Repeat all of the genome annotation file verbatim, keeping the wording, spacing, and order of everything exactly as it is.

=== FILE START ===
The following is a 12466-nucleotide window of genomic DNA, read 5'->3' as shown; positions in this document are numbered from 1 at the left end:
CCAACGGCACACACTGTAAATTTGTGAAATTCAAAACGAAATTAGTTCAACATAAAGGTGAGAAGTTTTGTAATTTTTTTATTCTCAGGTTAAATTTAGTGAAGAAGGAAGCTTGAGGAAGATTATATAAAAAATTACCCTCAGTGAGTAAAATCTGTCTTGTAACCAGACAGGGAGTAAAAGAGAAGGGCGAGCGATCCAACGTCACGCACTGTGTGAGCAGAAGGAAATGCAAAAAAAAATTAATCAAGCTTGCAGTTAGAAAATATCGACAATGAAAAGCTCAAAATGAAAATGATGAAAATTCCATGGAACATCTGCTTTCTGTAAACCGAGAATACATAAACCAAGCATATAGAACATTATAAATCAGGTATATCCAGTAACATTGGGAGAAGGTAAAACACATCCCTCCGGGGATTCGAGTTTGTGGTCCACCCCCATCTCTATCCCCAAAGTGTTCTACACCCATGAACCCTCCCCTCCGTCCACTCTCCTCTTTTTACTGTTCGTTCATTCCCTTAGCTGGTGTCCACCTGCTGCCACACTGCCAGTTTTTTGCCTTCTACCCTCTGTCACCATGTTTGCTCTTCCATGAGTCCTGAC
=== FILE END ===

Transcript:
The following is a 12466-nucleotide window of genomic DNA, read 5'->3' as shown; positions in this document are numbered from 1 at the left end:
CCAACGGCACACACTGTAAATTTGTGAAATTCAAAACGAAATTAGTTCAACATAAAGGTGAGAAGTTTTGTAATTTTTTTATTCTCAGGTTAAATTTAGTGAAGAAGGAAGCTTGAGGAAGATTATATAAAAAATTACCCTCAGTGAGTAAAATCTGTCTTGTAACCAGACAGGGAGTAAAAGAGAAGGGCGAGCGATCCAACGTCACGCACTGTGTGAGCAGAAGGAAATGCAAAAAAAAATTAATCAAGCTTGCAGTTAGAAAATATCGACAATGAAAAGCTCAAAATGAAAATGATGAAAATTCCATGGAACATCTGCTTTCTGTAAACCGAGAATACATAAACCAAGCATATAGAACATTATAAATCAGGTATATCCAGTAACATTGGGAGAAGGTAAAACACATCCCTCCGGGGATTCGAGTTTGTGGTCCACCCCCATCTCTATCCCCAAAGTGTTCTACACCCATGAACCCTCCCCTCCGTCCACTCTCCTCTTTTTACTGTTCGTTCATTCCCTTAGCTGGTGTCCACCTGCTGCCACACTGCCAGTTTTTTGCCTTCTACCCTCTGTCACCATGTTTGCTCTTCCATGAGTCCTGAC